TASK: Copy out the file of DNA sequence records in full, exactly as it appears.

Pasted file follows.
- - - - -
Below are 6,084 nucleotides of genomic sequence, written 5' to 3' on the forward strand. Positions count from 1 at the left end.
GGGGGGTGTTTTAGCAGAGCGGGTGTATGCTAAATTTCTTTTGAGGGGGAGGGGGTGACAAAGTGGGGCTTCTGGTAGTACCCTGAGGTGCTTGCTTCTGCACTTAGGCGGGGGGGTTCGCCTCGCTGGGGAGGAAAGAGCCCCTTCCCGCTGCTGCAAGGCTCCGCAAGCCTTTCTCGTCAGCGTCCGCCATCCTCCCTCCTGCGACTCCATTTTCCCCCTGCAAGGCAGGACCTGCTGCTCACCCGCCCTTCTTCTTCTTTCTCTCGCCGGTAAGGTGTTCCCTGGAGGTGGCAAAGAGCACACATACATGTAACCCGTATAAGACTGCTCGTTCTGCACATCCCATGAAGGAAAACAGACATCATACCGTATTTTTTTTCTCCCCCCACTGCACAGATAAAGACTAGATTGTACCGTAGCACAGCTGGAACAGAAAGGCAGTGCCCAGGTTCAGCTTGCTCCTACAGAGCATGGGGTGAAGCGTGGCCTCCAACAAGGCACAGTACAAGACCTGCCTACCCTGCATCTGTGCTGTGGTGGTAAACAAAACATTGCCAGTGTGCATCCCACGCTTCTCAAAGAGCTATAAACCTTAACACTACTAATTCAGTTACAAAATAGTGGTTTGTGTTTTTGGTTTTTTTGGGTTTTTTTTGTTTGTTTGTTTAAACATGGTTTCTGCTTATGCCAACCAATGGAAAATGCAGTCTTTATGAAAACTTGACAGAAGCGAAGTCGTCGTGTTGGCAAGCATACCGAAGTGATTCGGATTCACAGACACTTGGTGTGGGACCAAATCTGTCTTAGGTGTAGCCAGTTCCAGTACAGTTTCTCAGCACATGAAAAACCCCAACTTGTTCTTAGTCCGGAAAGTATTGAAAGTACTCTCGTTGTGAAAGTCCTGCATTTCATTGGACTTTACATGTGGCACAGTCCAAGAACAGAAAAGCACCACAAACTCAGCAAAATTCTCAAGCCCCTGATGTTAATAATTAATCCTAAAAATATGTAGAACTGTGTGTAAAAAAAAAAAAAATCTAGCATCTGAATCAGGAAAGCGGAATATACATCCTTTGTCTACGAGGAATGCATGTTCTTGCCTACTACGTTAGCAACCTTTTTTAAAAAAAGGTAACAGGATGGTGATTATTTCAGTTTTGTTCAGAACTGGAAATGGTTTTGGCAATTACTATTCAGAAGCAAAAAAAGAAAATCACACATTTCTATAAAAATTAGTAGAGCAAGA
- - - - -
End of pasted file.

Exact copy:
Below are 6,084 nucleotides of genomic sequence, written 5' to 3' on the forward strand. Positions count from 1 at the left end.
GGGGGGTGTTTTAGCAGAGCGGGTGTATGCTAAATTTCTTTTGAGGGGGAGGGGGTGACAAAGTGGGGCTTCTGGTAGTACCCTGAGGTGCTTGCTTCTGCACTTAGGCGGGGGGGTTCGCCTCGCTGGGGAGGAAAGAGCCCCTTCCCGCTGCTGCAAGGCTCCGCAAGCCTTTCTCGTCAGCGTCCGCCATCCTCCCTCCTGCGACTCCATTTTCCCCCTGCAAGGCAGGACCTGCTGCTCACCCGCCCTTCTTCTTCTTTCTCTCGCCGGTAAGGTGTTCCCTGGAGGTGGCAAAGAGCACACATACATGTAACCCGTATAAGACTGCTCGTTCTGCACATCCCATGAAGGAAAACAGACATCATACCGTATTTTTTTTCTCCCCCCACTGCACAGATAAAGACTAGATTGTACCGTAGCACAGCTGGAACAGAAAGGCAGTGCCCAGGTTCAGCTTGCTCCTACAGAGCATGGGGTGAAGCGTGGCCTCCAACAAGGCACAGTACAAGACCTGCCTACCCTGCATCTGTGCTGTGGTGGTAAACAAAACATTGCCAGTGTGCATCCCACGCTTCTCAAAGAGCTATAAACCTTAACACTACTAATTCAGTTACAAAATAGTGGTTTGTGTTTTTGGTTTTTTTGGGTTTTTTTTGTTTGTTTGTTTAAACATGGTTTCTGCTTATGCCAACCAATGGAAAATGCAGTCTTTATGAAAACTTGACAGAAGCGAAGTCGTCGTGTTGGCAAGCATACCGAAGTGATTCGGATTCACAGACACTTGGTGTGGGACCAAATCTGTCTTAGGTGTAGCCAGTTCCAGTACAGTTTCTCAGCACATGAAAAACCCCAACTTGTTCTTAGTCCGGAAAGTATTGAAAGTACTCTCGTTGTGAAAGTCCTGCATTTCATTGGACTTTACATGTGGCACAGTCCAAGAACAGAAAAGCACCACAAACTCAGCAAAATTCTCAAGCCCCTGATGTTAATAATTAATCCTAAAAATATGTAGAACTGTGTGTAAAAAAAAAAAAAATCTAGCATCTGAATCAGGAAAGCGGAATATACATCCTTTGTCTACGAGGAATGCATGTTCTTGCCTACTACGTTAGCAACCTTTTTTAAAAAAAGGTAACAGGATGGTGATTATTTCAGTTTTGTTCAGAACTGGAAATGGTTTTGGCAATTACTATTCAGAAGCAAAAAAAGAAAATCACACATTTCTATAAAAATTAGTAGAGCAAGA